When an individual is charged and convicted of a crime, one of the first questions that is often asked is what the sentence will be. The answer in nearly every case is different. In order to fashion an appropriate sentence, trial court judges in the Ohio are guided by sentencing statutes that explain the purposes of felony sentencing and establish the penalty ranges for an offense.
The criminal defense attorney is tasked with advocating to convince the judge to impose the lowest appropriate sentence. A lawyer often achieves this goal by telling a story that weaves together statutory considerations with a defendant's personal history and characteristics.
The general purposes of felony sentencing are set forth in Ohio Revised Code § 2929.11(A), which states as follows:
The overriding purposes of felony sentencing are to protect the public from future crime by the offender and others and to punish the offender using the minimum sanctions that the court determines accomplish those purposes without imposing an unnecessary burden on state or local government resources. To achieve those purposes, the sentencing court shall consider the need for incapacitating the offender, deterring the offender and others from future crime, rehabilitating the offender, and making restitution to the victim of the offense, the public, or both.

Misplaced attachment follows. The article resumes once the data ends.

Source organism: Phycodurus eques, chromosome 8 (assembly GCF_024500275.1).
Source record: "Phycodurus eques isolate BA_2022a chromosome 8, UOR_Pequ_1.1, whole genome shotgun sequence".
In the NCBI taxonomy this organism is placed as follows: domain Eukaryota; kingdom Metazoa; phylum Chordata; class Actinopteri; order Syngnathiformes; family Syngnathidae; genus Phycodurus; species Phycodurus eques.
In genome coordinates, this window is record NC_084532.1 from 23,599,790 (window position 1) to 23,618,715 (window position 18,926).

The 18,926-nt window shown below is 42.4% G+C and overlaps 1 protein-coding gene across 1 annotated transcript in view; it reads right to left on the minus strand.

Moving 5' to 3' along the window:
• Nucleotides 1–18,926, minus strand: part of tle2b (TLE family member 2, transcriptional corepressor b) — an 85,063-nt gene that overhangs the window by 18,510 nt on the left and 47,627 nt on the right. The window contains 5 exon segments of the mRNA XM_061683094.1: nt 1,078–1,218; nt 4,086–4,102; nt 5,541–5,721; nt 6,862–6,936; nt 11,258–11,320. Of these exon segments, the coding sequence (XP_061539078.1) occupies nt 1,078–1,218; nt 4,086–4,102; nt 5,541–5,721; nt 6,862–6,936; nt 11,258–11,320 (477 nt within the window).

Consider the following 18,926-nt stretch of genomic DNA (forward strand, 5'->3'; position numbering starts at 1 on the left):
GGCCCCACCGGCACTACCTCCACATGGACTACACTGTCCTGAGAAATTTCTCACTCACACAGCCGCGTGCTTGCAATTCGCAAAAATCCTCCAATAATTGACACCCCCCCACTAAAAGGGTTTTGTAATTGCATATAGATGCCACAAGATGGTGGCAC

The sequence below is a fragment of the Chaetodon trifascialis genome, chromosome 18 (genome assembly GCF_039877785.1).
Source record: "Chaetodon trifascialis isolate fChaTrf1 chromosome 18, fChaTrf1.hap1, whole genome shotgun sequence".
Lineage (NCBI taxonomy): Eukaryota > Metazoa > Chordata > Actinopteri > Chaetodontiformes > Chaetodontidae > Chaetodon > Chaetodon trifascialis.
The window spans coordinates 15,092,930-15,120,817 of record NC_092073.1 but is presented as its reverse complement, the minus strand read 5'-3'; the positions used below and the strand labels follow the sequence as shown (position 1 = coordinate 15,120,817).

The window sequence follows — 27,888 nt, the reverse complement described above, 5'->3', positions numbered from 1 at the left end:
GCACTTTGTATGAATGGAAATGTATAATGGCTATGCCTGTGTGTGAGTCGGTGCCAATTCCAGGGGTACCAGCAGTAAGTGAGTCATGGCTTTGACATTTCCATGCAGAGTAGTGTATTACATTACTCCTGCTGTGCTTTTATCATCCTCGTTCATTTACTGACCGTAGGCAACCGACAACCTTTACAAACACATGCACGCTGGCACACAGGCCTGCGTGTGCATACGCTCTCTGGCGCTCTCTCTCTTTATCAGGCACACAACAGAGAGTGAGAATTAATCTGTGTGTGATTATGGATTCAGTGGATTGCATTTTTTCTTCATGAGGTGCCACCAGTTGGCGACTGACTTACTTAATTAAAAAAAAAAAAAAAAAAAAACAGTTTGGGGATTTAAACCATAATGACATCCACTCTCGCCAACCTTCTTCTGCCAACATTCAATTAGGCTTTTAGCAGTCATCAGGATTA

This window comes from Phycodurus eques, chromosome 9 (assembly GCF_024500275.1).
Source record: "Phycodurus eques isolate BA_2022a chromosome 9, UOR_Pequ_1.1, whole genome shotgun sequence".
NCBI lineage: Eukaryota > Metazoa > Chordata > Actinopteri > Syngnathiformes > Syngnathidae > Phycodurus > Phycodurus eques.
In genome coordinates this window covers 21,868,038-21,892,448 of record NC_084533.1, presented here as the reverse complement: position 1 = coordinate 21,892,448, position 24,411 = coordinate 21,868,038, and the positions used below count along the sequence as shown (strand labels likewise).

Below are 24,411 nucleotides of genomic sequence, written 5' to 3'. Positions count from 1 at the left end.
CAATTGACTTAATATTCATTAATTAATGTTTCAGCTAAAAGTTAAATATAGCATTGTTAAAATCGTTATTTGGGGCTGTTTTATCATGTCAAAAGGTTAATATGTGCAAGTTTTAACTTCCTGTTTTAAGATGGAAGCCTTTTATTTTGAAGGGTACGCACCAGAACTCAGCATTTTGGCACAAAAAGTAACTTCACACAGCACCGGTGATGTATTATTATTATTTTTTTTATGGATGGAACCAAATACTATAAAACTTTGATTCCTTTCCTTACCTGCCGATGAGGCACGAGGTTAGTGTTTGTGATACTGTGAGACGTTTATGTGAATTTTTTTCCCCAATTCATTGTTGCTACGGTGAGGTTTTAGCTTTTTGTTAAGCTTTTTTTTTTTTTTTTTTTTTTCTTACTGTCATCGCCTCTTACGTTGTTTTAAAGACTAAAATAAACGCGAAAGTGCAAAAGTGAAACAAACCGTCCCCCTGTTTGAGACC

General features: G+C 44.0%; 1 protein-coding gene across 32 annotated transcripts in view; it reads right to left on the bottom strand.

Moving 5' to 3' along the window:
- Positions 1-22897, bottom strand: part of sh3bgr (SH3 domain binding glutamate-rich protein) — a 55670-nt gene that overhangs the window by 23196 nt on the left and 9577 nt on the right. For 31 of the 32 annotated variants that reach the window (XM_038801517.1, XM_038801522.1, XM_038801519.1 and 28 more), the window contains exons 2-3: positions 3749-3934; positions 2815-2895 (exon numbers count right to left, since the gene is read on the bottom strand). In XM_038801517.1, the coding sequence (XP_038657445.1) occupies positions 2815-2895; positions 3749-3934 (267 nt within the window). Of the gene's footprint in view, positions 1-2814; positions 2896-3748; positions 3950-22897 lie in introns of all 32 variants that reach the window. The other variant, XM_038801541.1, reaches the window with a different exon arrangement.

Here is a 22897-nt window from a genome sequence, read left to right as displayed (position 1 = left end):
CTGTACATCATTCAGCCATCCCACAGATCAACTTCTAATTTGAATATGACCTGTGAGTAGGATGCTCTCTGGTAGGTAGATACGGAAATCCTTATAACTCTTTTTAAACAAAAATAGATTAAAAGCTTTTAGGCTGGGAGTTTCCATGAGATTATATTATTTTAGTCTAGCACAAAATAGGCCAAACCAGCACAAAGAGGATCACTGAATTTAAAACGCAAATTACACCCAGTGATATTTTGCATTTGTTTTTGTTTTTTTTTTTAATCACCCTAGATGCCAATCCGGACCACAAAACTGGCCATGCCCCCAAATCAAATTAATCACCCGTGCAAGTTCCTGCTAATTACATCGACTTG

This statute goes on to explain that a sentence should also be "commensurate with and not demeaning to the seriousness of the offender's conduct and its impact upon the victim, and consistent with sentences imposed for similar crimes committed by similar offenders." R.C. § 2929.11(B). R.C. § 2929.12 then sets forth additional factors to be considered. These factors include considering "the seriousness of the conduct," "the likelihood of the offender's recidivism," and "any other factors that are relevant to achieving those purposes and principles of sentencing." R.C. § 2929.12(A). When imposing a sentence, a trial court must consider the principles and purposes of sentencing in R.C. § 2929.11 and balance the seriousness and recidivism factors under R.C. § 2929.12.
In practical terms, a defendant's presentation at a sentencing hearing should touch on three themes: (1.) what is different about the defendant's life, (2.) what led the defendant to commit a crime, and (3.) why is the defendant unlikely to commit offenses in the future. Prior to the sentencing hearing, the trial court judge will know little—if anything—about a defendant's personal life. The court will likely only know whether the defendant has prior criminal convictions and the basic facts surrounding the offense of conviction.
The criminal defense lawyer should tell the defendant's story by elaborating on the person's family history, education, employment, and physical and mental health, just to name a few. More often than not, a successful defense presentation at a sentencing hearing distinguishes the defendant from all others who have previously stood before the judge.
Contact Ian N. Friedman Today
If you have questions regarding felony sentencing in Ohio, or if you or a friend or family member has been charged with a criminal offense, please contact the Cleveland criminal defense attorneys at the law firm of Ian N. Friedman. Our experienced team of defense lawyers are prepared to consult with you and answer any questions you may have.